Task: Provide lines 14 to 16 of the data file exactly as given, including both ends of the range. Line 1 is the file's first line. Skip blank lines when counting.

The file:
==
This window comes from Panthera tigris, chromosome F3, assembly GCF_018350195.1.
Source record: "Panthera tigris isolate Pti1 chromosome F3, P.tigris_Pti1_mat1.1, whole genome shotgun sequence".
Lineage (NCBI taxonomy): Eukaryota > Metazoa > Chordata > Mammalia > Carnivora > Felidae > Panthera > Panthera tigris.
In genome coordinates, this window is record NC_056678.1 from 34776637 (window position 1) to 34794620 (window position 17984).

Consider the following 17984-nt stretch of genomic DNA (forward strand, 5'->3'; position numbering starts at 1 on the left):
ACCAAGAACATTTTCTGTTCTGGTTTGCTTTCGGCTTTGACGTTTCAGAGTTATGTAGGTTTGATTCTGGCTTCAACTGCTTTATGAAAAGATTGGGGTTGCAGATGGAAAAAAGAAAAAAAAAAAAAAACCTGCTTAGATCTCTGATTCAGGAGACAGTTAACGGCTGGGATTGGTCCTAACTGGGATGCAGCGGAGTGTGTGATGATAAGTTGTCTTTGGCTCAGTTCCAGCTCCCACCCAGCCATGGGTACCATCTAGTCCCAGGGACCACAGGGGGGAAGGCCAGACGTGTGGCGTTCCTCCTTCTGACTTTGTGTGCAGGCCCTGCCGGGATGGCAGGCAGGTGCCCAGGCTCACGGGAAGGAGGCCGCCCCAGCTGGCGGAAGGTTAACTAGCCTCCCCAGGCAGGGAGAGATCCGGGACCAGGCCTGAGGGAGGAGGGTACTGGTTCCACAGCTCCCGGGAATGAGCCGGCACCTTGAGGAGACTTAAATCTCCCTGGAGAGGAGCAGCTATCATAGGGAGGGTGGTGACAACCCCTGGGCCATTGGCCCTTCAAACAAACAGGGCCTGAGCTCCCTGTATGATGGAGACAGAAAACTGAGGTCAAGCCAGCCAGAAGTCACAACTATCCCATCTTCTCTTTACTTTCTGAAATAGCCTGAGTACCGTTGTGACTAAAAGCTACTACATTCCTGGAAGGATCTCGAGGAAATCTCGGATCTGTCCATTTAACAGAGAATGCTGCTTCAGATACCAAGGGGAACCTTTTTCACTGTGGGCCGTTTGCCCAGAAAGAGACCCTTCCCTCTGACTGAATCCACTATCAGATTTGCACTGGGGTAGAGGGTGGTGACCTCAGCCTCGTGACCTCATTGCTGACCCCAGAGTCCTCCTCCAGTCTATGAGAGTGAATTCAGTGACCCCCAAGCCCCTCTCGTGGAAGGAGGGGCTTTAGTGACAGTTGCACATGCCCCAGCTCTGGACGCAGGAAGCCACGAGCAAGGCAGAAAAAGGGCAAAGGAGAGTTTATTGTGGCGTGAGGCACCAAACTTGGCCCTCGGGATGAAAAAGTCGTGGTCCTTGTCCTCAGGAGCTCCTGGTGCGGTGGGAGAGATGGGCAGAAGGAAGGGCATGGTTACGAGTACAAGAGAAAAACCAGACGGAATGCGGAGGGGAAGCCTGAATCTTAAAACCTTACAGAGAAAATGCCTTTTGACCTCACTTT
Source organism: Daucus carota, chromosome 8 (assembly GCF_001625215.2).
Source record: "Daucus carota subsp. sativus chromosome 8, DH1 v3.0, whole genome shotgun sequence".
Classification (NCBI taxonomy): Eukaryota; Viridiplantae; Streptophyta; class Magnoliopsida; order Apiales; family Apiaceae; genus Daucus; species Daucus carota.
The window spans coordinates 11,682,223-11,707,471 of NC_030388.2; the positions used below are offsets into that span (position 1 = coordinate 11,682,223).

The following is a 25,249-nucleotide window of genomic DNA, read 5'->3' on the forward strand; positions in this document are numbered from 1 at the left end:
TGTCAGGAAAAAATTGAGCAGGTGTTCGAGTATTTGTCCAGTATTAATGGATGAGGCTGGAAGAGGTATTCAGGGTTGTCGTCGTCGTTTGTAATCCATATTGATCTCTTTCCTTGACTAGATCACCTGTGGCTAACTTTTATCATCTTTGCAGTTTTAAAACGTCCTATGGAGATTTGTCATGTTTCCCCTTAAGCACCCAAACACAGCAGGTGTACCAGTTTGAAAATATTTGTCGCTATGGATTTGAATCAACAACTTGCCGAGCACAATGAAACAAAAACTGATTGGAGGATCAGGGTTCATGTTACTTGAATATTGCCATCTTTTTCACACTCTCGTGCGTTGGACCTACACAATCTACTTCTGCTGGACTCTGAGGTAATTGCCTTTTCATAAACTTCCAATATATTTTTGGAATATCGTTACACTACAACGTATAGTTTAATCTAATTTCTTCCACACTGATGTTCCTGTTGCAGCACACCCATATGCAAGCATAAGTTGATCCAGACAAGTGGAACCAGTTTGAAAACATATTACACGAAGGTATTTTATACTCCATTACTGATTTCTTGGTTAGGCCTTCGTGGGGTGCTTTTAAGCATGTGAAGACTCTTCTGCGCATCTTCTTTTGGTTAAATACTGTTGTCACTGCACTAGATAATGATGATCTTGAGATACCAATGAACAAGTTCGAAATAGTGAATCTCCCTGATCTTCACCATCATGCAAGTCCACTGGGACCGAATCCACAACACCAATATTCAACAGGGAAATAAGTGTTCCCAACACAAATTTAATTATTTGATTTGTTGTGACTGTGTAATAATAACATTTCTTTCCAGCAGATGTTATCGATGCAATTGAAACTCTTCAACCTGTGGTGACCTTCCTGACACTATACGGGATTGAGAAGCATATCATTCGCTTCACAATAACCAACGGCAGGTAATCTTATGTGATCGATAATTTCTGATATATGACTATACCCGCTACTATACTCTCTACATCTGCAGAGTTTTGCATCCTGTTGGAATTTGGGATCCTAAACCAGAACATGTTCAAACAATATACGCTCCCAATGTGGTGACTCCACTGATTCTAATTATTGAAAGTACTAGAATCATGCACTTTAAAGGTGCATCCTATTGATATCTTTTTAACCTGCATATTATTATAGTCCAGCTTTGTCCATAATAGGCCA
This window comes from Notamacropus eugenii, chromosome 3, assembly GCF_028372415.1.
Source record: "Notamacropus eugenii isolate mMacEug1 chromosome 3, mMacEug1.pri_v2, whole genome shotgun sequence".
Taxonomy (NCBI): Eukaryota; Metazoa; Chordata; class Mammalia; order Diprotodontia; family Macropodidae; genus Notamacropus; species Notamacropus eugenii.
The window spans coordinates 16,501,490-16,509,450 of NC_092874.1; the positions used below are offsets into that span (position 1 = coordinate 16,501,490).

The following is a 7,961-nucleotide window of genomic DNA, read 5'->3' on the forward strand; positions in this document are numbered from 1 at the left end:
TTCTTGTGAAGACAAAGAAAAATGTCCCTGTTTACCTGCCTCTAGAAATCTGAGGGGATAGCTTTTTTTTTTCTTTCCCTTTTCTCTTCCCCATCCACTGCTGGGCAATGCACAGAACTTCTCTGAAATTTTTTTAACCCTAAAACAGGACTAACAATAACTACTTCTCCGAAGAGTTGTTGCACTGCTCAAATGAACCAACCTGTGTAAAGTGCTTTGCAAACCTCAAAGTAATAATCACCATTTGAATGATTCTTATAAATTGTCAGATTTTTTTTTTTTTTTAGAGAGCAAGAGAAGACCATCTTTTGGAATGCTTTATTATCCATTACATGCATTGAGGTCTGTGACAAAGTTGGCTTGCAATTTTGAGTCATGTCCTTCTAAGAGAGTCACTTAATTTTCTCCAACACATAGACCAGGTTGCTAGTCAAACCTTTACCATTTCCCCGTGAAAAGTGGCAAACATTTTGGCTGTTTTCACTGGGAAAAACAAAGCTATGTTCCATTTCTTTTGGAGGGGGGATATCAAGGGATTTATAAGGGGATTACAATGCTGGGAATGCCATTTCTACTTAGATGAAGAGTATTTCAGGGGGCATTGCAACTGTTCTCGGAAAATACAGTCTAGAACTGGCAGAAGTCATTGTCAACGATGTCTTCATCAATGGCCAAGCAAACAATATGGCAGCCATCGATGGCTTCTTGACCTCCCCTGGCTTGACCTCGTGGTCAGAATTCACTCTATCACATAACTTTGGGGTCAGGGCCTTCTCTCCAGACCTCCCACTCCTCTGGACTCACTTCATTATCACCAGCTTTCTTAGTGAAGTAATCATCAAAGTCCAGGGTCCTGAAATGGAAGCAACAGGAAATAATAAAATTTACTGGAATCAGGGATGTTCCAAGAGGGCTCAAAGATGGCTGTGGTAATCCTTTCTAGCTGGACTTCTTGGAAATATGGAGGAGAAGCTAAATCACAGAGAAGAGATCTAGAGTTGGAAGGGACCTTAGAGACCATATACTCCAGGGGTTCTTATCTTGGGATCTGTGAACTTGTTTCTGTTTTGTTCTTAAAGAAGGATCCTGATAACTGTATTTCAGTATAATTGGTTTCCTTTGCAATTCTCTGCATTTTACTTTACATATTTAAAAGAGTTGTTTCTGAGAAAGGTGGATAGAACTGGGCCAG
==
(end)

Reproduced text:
Source record: "Notamacropus eugenii isolate mMacEug1 chromosome 3, mMacEug1.pri_v2, whole genome shotgun sequence".
Taxonomy (NCBI): Eukaryota; Metazoa; Chordata; class Mammalia; order Diprotodontia; family Macropodidae; genus Notamacropus; species Notamacropus eugenii.
The window spans coordinates 16,501,490-16,509,450 of NC_092874.1; the positions used below are offsets into that span (position 1 = coordinate 16,501,490).